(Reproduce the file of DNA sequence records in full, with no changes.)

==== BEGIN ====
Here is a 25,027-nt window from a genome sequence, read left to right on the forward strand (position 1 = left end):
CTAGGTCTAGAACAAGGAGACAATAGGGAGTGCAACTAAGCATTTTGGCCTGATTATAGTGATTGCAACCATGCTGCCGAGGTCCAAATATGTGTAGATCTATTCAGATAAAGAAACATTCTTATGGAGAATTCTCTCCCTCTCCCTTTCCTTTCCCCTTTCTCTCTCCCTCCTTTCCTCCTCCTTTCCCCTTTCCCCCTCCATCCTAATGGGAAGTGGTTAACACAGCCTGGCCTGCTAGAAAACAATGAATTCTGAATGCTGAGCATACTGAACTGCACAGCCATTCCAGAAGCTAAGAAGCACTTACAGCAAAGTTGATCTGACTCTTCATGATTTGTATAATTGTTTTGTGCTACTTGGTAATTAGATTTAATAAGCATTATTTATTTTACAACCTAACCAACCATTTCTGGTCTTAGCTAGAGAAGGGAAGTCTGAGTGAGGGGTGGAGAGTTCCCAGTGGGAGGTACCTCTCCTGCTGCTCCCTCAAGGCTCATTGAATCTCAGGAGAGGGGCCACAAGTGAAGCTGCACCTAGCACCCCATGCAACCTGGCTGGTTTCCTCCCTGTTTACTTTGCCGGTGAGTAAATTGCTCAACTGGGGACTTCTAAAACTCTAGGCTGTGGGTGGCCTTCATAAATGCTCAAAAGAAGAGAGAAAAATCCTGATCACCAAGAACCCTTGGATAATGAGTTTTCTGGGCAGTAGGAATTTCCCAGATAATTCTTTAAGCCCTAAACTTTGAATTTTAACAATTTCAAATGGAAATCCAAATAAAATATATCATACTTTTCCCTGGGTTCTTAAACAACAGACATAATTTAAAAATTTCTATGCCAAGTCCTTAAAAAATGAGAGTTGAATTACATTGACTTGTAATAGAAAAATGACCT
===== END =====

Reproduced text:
Here is a 25,027-nt window from a genome sequence, read left to right on the forward strand (position 1 = left end):
CTAGGTCTAGAACAAGGAGACAATAGGGAGTGCAACTAAGCATTTTGGCCTGATTATAGTGATTGCAACCATGCTGCCGAGGTCCAAATATGTGTAGATCTATTCAGATAAAGAAACATTCTTATGGAGAATTCTCTCCCTCTCCCTTTCCTTTCCCCTTTCTCTCTCCCTCCTTTCCTCCTCCTTTCCCCTTTCCCCCTCCATCCTAATGGGAAGTGGTTAACACAGCCTGGCCTGCTAGAAAACAATGAATTCTGAATGCTGAGCATACTGAACTGCACAGCCATTCCAGAAGCTAAGAAGCACTTACAGCAAAGTTGATCTGACTCTTCATGATTTGTATAATTGTTTTGTGCTACTTGGTAATTAGATTTAATAAGCATTATTTATTTTACAACCTAACCAACCATTTCTGGTCTTAGCTAGAGAAGGGAAGTCTGAGTGAGGGGTGGAGAGTTCCCAGTGGGAGGTACCTCTCCTGCTGCTCCCTCAAGGCTCATTGAATCTCAGGAGAGGGGCCACAAGTGAAGCTGCACCTAGCACCCCATGCAACCTGGCTGGTTTCCTCCCTGTTTACTTTGCCGGTGAGTAAATTGCTCAACTGGGGACTTCTAAAACTCTAGGCTGTGGGTGGCCTTCATAAATGCTCAAAAGAAGAGAGAAAAATCCTGATCACCAAGAACCCTTGGATAATGAGTTTTCTGGGCAGTAGGAATTTCCCAGATAATTCTTTAAGCCCTAAACTTTGAATTTTAACAATTTCAAATGGAAATCCAAATAAAATATATCATACTTTTCCCTGGGTTCTTAAACAACAGACATAATTTAAAAATTTCTATGCCAAGTCCTTAAAAAATGAGAGTTGAATTACATTGACTTGTAATAGAAAAATGACCT